Overall, I would recommend this book! Especially if your interested in psychology. I wouldn’t go into this book expecting it to be centred on the crimes committed as it is more about the reporters connection to the serial killer and how that takes her on her own journey.
Many thanks, Caitlin x
(Ps feel free to like and comment, share your own opinion.)
This month’s book box club theme is Moonlit Melodies and as usual features a book and bookish goodies that relate to this theme.
As well as the featured book you also received a bunch of great goodies! This included a #midnightsnack cookie as well as a moon child sticker pack. The sticker pack features stickers including shooting starts and moons. You also received a phantom of the opera pouch and access to The Bookshop Band album which features songs inspired by books including Alice in Wonderland. A cute door hanger was also featured which is very cute, and a heating eye mask by spacemasks.com. as well as all of that you also received an exclusive book box club pin badge!
The featured book this month is ‘Ghost Wood Song’ by Erica Waters.
The book is a young adult fiction novel.
Shady Grove inherited her father’s ability to call ghosts from the grave with his fiddle, but she also knows the fiddle’s tunes bring nothing but trouble and darkness.
But when her brother is accused of murder, she can’t let the dead keep their secrets.
In order to clear his name, she’s going to have to make those ghosts sing.
I am really excited to read this book, if I’m honest it wouldn’t have been a book I would have picked up myself but that’s the reason I love this subscription box! It allows me to explore genres and authors I wouldn’t therefor experience! You also get access to a Spotify playlist which features all the songs referenced in this novel which I think it really unique!
Again I would highly recommend this subscription box!
Elen Caldecott is a childrens and YA author who wrote The Short Knife, a book I previously wrote a review on.
I got in contact with Elen and asked if I could possibly ask some questions on her career as a writer and on her book ‘The Short Knife’. Not only did she respond quickly, she also said yes! I appreciate when anyone takes the time to answer some of my questions and I can’t thank Elen enough!.
1. What made you become a writer and primarily with children’s books?
I’ve written since school. It was always a hobby and a passion. I had a fantastic teacher who encouraged me early on. Books for young people are pacy, challenging and fun. When I started writing them, it felt like home.
2. What gave you the inspiration to move on from children’s books to writing a YA novel? 3. Was there a reason you decided to set the ‘The Short Knife’ in the past and would you write more historical fiction?
I started writing it with language as the main inspiration. I wanted to write a book that was in English, but inspired by Welsh. I didn’t have a plot in mind, I had a voice in mind. I decided the most interesting time to write about, given that I wanted to write about Welsh meeting English, was when English first arrived in the British Isles. That meant it had to be a historical novel, and, given the complex nature of that meeting, it had to be a book for slightly older readers.
4. Were you particularly influence by any other authors or novels to begin your career orspecifically to write ‘The Short Knife’?
I love to read – I always have. So, I rely on other writers to fuel my reading. I learn so much from other writers. In the case of TSK, Catherine Johnson’s ‘The Curious Tale of the Lady Caribou’ was influential, in the way that she gave herself permission to imagine the lives of people who are quite shadowy in the historical record.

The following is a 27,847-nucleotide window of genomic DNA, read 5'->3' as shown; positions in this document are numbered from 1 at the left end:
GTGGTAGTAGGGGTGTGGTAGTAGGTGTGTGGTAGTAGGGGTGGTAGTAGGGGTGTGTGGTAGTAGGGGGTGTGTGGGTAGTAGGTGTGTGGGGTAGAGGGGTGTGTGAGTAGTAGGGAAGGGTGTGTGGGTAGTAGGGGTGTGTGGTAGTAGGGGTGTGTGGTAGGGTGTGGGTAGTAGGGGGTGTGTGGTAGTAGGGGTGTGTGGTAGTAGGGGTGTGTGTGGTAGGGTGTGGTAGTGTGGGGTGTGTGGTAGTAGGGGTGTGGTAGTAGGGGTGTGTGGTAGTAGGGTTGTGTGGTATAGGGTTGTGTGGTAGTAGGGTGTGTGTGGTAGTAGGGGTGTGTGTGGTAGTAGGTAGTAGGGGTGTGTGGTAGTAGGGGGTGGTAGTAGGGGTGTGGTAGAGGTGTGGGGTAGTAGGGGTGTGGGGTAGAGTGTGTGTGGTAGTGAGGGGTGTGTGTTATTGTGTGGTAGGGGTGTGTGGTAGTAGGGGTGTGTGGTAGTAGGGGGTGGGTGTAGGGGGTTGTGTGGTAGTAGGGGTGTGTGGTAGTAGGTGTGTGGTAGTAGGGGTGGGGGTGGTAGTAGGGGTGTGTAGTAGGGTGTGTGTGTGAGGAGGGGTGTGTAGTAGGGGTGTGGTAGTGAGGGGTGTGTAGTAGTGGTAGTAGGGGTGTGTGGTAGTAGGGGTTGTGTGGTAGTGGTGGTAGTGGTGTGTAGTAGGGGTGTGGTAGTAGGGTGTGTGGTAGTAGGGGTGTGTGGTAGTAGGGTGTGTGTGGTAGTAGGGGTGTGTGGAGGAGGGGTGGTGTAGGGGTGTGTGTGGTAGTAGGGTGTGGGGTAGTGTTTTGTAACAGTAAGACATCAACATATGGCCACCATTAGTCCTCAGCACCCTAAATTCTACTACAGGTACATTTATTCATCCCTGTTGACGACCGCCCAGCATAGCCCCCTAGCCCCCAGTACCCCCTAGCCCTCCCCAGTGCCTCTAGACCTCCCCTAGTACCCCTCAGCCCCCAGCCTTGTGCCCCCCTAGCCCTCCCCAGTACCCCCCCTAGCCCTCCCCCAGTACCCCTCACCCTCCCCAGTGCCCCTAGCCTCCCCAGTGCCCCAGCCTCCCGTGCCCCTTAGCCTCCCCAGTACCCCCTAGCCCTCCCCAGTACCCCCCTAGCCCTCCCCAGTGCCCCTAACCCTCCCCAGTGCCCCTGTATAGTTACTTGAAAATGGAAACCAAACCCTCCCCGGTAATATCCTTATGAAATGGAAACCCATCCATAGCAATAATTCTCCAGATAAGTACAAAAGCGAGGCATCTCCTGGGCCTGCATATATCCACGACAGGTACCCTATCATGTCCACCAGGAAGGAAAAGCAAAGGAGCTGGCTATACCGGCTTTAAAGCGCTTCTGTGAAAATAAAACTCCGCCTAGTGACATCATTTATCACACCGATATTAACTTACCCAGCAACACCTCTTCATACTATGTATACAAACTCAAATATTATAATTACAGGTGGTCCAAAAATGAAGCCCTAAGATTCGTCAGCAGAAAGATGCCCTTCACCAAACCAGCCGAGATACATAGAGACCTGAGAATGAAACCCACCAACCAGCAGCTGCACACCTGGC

5. What process and research did you have to follow and conduct in order to write ‘The Short Knife’?
I did a lot of research on the language. I retranslated a dictionary of Welsh idioms and played with Welsh grammar. I also researched the time period, with visits to experiemental archaeology sites like West Stow Anglo-Saxon village.
6. Regarding your book, ‘The Short Knife’, was it a conscious decision to make the main protagonist a female with a strong, resilient personality?
I always wanted to tell women’s stories, yes. Not just Mai’s, but the female community she is surrounded by.
7. We see the story flip between two different times in Mai’s life before they catch up to each other, what made you write it with the two timelines rather than just one?
The plot of the book is based on an old legend of Hengist and Vortigern. That legend ends with a massacre. So, I knew that the finale of the book would have to happen with that dramatic event. However, I didn’t want Mai’s story to finish in that spot. So, by mixing up the timelines, I was able to give her a much longer epilogue than is usual.
8. To me, this book spoke about identity and language and this was one way I felt manypeople could relate to, was it originally going to feature those themes or did they happen naturally during the writing process?
It always was about language. I wanted to experiment with languages, more than anything. But identity is so often tied up with language so that ended up become an important theme organically.
9. Do you plan to write any more YA novels?
I might. I don’t know. That’s not what I’m working on right now, but who knows after that.
10. Do you have any advice for an aspiring author or writer?
Be curious. Experiment. Play. Words are a tool, in just the way that clay, or paint, or musical notes are the tools of other artists. Don’t be afraid to mess about with words – sometimes what you do will be awful, but sometimes you’ll make magic.
I loved all of these answers and I felt it gave me further insight into being a writer, the process of writing and of the novel itself. The link to Elen’s website is: http://www.elencaldecott.com/
if you havent read this book yet I recommend you do! Not only is it a great book, it was written by a gret author!